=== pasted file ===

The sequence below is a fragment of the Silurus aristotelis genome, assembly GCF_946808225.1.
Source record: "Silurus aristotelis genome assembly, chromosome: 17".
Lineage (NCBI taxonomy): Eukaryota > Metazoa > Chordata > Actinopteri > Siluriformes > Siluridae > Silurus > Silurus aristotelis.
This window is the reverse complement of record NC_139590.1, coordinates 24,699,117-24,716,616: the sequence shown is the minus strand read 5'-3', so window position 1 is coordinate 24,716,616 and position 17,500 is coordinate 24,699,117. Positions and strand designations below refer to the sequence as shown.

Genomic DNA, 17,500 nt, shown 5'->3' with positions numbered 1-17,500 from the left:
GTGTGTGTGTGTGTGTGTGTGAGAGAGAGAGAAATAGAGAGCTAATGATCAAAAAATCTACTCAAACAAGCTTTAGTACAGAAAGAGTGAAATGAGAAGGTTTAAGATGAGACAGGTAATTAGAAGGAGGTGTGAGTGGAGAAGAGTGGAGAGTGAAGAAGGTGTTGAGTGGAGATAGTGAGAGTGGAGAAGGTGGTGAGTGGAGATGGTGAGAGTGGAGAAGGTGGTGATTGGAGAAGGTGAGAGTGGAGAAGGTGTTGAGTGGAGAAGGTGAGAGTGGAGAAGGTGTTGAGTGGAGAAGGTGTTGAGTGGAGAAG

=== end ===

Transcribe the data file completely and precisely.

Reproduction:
The sequence below is a fragment of the Silurus aristotelis genome, assembly GCF_946808225.1.
Source record: "Silurus aristotelis genome assembly, chromosome: 17".
Lineage (NCBI taxonomy): Eukaryota > Metazoa > Chordata > Actinopteri > Siluriformes > Siluridae > Silurus > Silurus aristotelis.
This window is the reverse complement of record NC_139590.1, coordinates 24,699,117-24,716,616: the sequence shown is the minus strand read 5'-3', so window position 1 is coordinate 24,716,616 and position 17,500 is coordinate 24,699,117. Positions and strand designations below refer to the sequence as shown.

Genomic DNA, 17,500 nt, shown 5'->3' with positions numbered 1-17,500 from the left:
GTGTGTGTGTGTGTGTGTGTGAGAGAGAGAGAAATAGAGAGCTAATGATCAAAAAATCTACTCAAACAAGCTTTAGTACAGAAAGAGTGAAATGAGAAGGTTTAAGATGAGACAGGTAATTAGAAGGAGGTGTGAGTGGAGAAGAGTGGAGAGTGAAGAAGGTGTTGAGTGGAGATAGTGAGAGTGGAGAAGGTGGTGAGTGGAGATGGTGAGAGTGGAGAAGGTGGTGATTGGAGAAGGTGAGAGTGGAGAAGGTGTTGAGTGGAGAAGGTGAGAGTGGAGAAGGTGTTGAGTGGAGAAGGTGTTGAGTGGAGAAG